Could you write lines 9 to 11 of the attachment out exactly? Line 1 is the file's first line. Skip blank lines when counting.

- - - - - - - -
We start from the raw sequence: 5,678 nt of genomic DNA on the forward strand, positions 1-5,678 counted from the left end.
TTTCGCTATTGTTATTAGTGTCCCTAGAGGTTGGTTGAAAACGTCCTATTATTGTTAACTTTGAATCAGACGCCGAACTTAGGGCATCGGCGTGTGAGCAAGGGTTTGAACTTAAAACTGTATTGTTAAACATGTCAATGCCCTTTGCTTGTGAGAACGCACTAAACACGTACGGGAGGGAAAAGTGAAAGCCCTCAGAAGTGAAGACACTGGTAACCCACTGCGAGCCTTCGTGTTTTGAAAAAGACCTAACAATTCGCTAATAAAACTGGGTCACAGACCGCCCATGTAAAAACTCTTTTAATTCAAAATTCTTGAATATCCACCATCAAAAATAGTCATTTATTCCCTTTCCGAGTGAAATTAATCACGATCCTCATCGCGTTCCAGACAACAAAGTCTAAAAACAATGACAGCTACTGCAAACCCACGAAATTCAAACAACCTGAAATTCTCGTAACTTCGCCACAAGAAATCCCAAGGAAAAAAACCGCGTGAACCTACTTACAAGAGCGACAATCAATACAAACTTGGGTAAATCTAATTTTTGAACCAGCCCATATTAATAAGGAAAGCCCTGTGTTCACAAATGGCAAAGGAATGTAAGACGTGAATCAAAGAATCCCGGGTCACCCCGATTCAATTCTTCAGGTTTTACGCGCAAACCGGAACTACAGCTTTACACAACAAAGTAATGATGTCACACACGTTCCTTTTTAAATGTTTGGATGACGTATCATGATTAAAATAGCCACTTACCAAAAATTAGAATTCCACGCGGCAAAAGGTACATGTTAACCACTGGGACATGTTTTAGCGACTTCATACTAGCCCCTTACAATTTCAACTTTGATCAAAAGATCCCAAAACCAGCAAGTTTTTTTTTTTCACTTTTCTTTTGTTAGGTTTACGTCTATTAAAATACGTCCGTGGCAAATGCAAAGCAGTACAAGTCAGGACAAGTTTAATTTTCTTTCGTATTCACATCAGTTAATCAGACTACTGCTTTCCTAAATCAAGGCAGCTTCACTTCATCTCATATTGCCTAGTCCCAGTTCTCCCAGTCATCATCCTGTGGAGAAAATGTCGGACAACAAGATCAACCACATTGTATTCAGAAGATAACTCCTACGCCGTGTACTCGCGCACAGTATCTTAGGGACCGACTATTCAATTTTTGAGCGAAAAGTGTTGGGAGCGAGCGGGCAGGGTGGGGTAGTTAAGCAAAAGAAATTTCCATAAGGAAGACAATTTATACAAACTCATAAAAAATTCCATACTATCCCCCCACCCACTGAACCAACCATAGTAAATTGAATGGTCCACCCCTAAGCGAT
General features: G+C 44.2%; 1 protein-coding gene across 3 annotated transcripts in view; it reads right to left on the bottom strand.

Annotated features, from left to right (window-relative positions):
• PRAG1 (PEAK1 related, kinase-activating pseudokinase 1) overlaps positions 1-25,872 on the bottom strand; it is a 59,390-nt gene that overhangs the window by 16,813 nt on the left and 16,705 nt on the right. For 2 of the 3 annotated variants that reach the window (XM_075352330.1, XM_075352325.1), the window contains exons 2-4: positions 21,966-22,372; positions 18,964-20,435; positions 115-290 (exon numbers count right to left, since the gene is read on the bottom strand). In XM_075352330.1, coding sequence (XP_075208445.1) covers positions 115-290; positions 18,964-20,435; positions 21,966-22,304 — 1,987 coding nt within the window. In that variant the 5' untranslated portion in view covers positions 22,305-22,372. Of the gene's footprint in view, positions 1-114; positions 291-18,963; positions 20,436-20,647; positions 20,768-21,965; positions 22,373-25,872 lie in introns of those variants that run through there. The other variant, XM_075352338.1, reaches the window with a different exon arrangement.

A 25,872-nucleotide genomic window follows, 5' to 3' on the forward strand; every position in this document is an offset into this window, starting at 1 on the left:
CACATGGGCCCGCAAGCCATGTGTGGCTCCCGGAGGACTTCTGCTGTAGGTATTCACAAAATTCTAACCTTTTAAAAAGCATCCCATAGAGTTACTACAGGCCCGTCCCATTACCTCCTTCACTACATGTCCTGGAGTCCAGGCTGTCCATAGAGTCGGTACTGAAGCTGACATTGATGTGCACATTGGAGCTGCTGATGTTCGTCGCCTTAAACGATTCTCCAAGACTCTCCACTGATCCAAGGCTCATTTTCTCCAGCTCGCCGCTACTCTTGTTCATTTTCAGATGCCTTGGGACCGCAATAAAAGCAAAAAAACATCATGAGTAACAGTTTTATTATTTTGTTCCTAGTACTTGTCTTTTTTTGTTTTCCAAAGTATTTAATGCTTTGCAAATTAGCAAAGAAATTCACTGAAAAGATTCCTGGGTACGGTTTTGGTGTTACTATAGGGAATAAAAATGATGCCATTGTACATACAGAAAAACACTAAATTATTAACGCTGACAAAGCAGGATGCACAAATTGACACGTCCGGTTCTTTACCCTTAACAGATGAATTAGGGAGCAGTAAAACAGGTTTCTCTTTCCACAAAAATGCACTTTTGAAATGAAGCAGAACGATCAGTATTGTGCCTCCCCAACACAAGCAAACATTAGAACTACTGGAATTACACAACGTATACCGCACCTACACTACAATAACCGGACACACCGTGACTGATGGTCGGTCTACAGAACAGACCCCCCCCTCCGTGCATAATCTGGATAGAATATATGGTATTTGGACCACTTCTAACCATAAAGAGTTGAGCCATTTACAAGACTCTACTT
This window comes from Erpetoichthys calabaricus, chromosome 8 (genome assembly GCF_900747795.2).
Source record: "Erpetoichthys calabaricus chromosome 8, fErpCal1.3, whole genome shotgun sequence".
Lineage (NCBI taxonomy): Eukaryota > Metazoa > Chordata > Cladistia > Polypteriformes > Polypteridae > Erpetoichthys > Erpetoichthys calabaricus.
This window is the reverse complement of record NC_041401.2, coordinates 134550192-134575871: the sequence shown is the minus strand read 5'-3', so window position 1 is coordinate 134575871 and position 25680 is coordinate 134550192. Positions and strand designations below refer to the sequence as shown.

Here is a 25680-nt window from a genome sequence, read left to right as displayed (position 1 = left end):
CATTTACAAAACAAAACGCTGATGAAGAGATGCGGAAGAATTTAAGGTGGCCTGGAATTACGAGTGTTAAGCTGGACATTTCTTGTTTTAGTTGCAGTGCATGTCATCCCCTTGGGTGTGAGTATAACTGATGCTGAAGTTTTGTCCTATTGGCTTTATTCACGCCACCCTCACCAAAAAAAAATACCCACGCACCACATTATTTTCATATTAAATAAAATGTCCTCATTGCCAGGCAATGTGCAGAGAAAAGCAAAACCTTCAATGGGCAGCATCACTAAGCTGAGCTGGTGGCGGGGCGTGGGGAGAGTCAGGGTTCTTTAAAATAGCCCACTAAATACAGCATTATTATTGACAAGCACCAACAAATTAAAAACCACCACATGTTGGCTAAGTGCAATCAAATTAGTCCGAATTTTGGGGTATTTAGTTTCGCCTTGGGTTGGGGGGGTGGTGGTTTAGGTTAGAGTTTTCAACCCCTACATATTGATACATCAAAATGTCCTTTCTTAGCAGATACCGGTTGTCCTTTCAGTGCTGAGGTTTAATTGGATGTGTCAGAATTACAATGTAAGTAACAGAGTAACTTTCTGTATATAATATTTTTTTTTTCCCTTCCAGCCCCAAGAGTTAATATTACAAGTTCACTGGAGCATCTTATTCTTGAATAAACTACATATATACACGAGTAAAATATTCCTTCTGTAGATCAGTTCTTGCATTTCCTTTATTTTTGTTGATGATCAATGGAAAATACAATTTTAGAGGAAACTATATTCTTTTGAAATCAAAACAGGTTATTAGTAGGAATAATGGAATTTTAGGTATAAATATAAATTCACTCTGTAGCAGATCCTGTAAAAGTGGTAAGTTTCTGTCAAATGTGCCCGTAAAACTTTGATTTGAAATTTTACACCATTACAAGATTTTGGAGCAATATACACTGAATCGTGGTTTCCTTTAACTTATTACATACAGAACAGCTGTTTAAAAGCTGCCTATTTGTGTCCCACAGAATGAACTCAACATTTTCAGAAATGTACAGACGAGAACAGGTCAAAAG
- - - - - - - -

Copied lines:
Source record: "Erpetoichthys calabaricus chromosome 8, fErpCal1.3, whole genome shotgun sequence".
Lineage (NCBI taxonomy): Eukaryota > Metazoa > Chordata > Cladistia > Polypteriformes > Polypteridae > Erpetoichthys > Erpetoichthys calabaricus.
This window is the reverse complement of record NC_041401.2, coordinates 134550192-134575871: the sequence shown is the minus strand read 5'-3', so window position 1 is coordinate 134575871 and position 25680 is coordinate 134550192. Positions and strand designations below refer to the sequence as shown.